By 2002, that script had been languishing at Columbia Pictures, and Ramis was resigned to the project being stuck in limbo, with Murray allegedly scribbling “no one wants to pay money to see fat, old men chasing ghosts” onto one of the drafts.

Ghostbusters II

Ghostbusters II

It wasn’t until 2008 that more concrete news would land, as Variety reported that Lee Eisenberg and Gene Stupnitsky, who were then executive producers of hit TV comedy The Office, were writing an entirely new take on a third film. This was not as random a choice as you might think, with the two screenwriters having penned Year One, the Jack Black and Michael Cera comedy that would turn out to be the final film directed by Ramis before his death in 2014.

The new film would have seen Aykroyd, Murray, Ramis and Ernie Hudson pass the torch to a younger group. One of the main factors holding this version back seemed to be contractual – so much of the gross was promised to the actors, it would have been difficult for the studio to make enough profit.

This script never saw the light of day either, with Eisenberg and Stupnitsky’s work next being seen on screen in the form of 2011 comedy Bad Teacher, starring Cameron Diaz.

Murray continued to be a sticking point, with Aykroyd even musing publicly about the idea of recasting Venkman. This meant that the script stayed in development hell.

This brings us to the 2009 project Ghostbusters: The Video Game. Aykroyd, Hudson, Ramis, and even Murray returned to provide the voices. Annie Potts, William Atherton and Max Von Sydow also return from the films. The game puts the player in the role of a fifth Ghostbuster, who works alongside the original team to defeat a variety of ghosts in New York City. It is set in 1991, two years after Ghostbusters 2.

The game allowed Aykroyd and Ramis to explore and expand on aspects of the original films, such as the history of the Librarian Ghost. They also included the alternate dimensions concept from the abandoned Hellbent script, and even Aykroyd himself has said that this is the closest we will ever get to a canonical third instalment in the original chronology.

A new film did eventually arrive in the form of Paul Feig’s unfairly maligned 2016 all-female reboot Ghostbusters: Answer The Call. Full of comic talent, with Kristen Wiig, Melissa McCarthey and Leslie Jones taking on the central roles, alongside Chris Hemsworth as idiotic secretary Kevin, the film also allowed Aykroyd, Murray, Hudson, Weaver and Potts to return, albeit in different roles. Feig included cameos by director Ivan Reitman and Ramis’ son Daniel.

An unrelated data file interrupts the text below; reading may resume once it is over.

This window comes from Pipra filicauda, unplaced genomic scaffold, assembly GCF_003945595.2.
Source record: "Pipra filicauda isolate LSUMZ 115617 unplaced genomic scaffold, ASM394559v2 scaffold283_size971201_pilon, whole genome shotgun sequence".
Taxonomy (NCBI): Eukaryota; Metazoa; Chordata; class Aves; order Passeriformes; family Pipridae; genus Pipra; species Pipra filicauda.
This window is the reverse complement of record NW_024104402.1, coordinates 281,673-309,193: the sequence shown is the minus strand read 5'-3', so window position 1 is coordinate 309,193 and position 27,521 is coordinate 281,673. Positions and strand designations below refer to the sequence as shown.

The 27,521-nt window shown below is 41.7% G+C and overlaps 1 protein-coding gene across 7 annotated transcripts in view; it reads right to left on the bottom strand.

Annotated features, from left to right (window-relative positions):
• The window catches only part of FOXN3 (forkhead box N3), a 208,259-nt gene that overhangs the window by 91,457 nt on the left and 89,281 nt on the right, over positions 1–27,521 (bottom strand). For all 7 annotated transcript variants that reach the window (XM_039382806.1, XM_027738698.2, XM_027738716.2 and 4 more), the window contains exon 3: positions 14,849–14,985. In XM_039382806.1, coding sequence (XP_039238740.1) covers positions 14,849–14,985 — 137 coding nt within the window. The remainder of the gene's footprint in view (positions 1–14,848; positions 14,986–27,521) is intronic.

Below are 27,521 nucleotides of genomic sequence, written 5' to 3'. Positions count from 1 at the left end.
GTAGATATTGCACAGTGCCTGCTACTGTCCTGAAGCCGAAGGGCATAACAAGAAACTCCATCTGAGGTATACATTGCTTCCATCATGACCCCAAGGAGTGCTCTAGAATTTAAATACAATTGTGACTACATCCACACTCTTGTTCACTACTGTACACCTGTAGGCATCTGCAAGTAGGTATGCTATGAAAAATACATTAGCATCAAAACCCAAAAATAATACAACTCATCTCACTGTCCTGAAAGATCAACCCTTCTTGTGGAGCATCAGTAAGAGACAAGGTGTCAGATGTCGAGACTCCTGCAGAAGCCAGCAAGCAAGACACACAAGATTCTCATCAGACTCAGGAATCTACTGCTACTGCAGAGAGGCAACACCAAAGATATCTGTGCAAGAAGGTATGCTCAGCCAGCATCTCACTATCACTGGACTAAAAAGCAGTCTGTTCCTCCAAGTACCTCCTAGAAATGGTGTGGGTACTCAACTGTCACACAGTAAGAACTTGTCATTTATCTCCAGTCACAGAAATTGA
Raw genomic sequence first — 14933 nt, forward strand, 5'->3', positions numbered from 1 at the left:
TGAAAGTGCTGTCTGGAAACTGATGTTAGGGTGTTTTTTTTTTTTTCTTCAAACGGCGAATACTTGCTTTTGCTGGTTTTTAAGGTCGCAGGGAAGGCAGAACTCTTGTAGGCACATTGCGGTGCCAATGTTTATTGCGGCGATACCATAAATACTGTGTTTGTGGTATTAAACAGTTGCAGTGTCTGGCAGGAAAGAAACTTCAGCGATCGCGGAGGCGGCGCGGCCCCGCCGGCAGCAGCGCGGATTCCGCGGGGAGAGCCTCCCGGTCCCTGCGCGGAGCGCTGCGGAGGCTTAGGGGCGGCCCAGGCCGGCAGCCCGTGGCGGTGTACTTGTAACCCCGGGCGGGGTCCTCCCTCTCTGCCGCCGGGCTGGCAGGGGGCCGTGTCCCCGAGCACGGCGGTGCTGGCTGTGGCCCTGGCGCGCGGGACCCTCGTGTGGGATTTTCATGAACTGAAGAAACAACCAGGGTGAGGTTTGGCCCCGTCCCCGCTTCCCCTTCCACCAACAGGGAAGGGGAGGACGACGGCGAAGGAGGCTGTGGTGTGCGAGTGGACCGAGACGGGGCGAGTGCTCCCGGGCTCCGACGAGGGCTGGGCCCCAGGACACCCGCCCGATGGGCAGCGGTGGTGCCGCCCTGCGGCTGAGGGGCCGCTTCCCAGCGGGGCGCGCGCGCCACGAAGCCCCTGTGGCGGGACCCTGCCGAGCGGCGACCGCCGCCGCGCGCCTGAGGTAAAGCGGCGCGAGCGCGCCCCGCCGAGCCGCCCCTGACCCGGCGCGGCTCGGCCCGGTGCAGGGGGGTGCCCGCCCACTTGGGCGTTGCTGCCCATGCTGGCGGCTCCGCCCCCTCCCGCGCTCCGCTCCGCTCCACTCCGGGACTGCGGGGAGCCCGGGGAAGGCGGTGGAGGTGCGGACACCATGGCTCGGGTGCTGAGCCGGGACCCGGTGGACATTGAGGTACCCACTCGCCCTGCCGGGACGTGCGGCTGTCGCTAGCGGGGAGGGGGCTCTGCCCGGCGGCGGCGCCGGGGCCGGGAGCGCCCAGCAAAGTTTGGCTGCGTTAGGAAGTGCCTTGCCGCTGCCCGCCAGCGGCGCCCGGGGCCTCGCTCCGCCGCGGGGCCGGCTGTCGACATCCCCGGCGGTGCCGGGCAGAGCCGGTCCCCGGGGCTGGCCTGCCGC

Of course, it would be Reitman’s son Jason who picked up the reins to make 2021’s Ghostbusters: Afterlife. Reitman and Gil Kenan’s script picked the action up thirty two years after the events of Ghostbusters 2, with Spengler’s daughter and her two children moving to his farmhouse. This allowed Aykroyd, Murray, Hudson, Sigourney Weaver and Annie Potts to finally reprise their original roles and play an integral role in the plot. As well as including Ramis through archive footage, Ivan Reitman also took on the role of Ghost Spengler, using prosthetics and digital effects.

As with any iconic franchise, there seems to be no end in sight. A sequel to Afterlife is due to be released in December 2023, with Kenan taking over from Reitman as director, though the latter will still co-wrote and produce. Finn Wolfhard, Mckenna Grace, Paul Rudd and Carrie Coon are also confirmed to return. It will take place in New York City, returning to the firehouse from the original films.

As well as this, the long mooted animated feature film is also finally in production at Sony Pictures Animation, with Chris Prynoski and Jennifer Kluska directing from a script written by Brenda Hsue.

It has been a long and winding road to this point. But in the midst of it were at least two Ghostbusters projects that came close to getting off the ground, but never quite did. The Ghostbusters III that never came to be…

Thank you for visiting! If you’d like to support our attempts to make a non-clickbaity movie website:

Follow Film Stories on Twitter here, and on Facebook here.

Buy our Film Stories and Film Junior print magazines here.

Become a Patron here.

Share this Article:

Related Stories

More like this